UC administration fails to address UC Riverside’s new counseling employee contracts
On the UC Davis campus, students are offered access to Counseling and Psychological Services. These services can help with a variety of mental health concerns, from academics and relationship concerns to depression and anxiety. Types of services include individual counseling, group counseling and eating disorder services, all of which are easily accessible at no charge for registered students.
Professional help can be challenging to find when it’s needed, so having it offered on a college campus is a great resource to utilize. Any amount of help a person can receive is a step in the right direction. Although services are short-term, counselors can further help refer students to off-campus counseling resources as well, if necessary.
How would you react if this resource was no longer available to students here at Davis?
College campuses offer counseling resources to their students, and right now one of them is in trouble. UC Riverside is currently being ignored by administrative members of the UC in their contract renegotiations over the working conditions for their existing counseling staff and department. UC representatives have failed to appear during the last six meetings to negotiate requests for new employee contracts. CAPS staff, the UC Office of the President and the University Professional and Tech Employees union — which covers 12,000 UC workers in the state — are supposed to come to a consensus. Failure to renegotiate as a group could result in a loss of existing staff and changes to the counseling department.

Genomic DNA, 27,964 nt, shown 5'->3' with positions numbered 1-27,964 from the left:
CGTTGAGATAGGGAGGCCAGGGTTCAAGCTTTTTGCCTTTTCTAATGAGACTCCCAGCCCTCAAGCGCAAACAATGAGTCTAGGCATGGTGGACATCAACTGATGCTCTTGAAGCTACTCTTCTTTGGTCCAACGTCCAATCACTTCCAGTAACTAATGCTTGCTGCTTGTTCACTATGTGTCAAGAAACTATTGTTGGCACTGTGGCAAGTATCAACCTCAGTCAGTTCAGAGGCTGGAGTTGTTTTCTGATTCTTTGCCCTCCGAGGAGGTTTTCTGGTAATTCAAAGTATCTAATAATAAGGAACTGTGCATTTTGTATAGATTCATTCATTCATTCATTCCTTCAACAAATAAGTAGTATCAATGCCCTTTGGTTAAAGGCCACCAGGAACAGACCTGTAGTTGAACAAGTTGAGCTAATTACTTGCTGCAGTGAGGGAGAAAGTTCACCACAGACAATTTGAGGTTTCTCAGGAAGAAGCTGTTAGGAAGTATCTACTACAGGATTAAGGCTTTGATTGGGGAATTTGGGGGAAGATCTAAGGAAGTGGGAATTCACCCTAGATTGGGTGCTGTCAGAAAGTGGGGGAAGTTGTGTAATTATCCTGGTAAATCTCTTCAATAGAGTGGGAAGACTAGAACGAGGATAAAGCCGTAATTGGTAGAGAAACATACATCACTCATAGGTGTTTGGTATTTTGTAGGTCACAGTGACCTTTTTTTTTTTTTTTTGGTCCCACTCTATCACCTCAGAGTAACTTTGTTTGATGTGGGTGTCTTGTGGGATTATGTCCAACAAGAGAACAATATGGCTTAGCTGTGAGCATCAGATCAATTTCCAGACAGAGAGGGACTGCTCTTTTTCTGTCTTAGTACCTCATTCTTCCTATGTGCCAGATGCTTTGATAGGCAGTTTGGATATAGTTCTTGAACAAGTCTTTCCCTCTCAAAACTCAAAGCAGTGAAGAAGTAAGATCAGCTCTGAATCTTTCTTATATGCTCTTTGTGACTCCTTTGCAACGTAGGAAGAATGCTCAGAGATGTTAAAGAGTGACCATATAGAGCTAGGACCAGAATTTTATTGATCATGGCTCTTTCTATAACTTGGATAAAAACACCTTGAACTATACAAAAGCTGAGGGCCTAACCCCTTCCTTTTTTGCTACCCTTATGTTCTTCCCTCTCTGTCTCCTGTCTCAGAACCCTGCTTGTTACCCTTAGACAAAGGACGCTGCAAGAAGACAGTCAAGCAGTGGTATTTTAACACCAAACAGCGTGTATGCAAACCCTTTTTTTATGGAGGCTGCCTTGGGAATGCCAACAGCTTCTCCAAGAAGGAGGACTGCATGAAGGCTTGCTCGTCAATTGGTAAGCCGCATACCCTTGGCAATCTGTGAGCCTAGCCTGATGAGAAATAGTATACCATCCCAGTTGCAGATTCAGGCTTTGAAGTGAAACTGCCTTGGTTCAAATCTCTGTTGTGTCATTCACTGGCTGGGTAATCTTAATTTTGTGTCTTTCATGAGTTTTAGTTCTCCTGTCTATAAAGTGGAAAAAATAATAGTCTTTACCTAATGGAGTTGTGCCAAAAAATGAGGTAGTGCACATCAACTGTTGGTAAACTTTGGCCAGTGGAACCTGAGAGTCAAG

In June 2017, the UC Office of the President and UPTE informed CAPS that it was “not a priority nor at risk for understaffing.” But the counseling services offered on college campuses should absolutely be treated as a priority for the sake of the students. For many of us, campus resources are the first places we approach when in need. Having a mental illness can make it difficult to find motivation to perform daily routines. So searching for a counseling center can take even more effort, especially once someone has admitted to themselves that they need or want help.
People can search for another resource on their own, but it can be a confusing process and add more stress to the situation. Outside therapy resources require a mental health insurance plan, which can sometimes be separate from regular health insurance. As college students, we are most likely still covered under our parents’ insurances. For those who wish to keep their mental health conditions private, this can scare them away from reaching out to outside sources.
Going through on-campus counseling first allows students to assess their situations. The sessions give them a chance to figure out problems and may get them more comfortable with accepting that there’s something wrong. Once they know more about what they’re dealing with, it may make them feel a little more at ease to talk with their parents.
Campus counseling and psychological services are significant to the wellbeing of students. Balancing academics, social life and family back home, students experience different levels of stress and deserve to have easy access to the help they need. These resources can save lives — they saved mine.
Written by: Jolena Pacheco — email@example.com
Disclaimer: The views and opinions expressed by individual columnists belong to the columnists alone and do not necessarily indicate the views and opinions held by The California Aggie.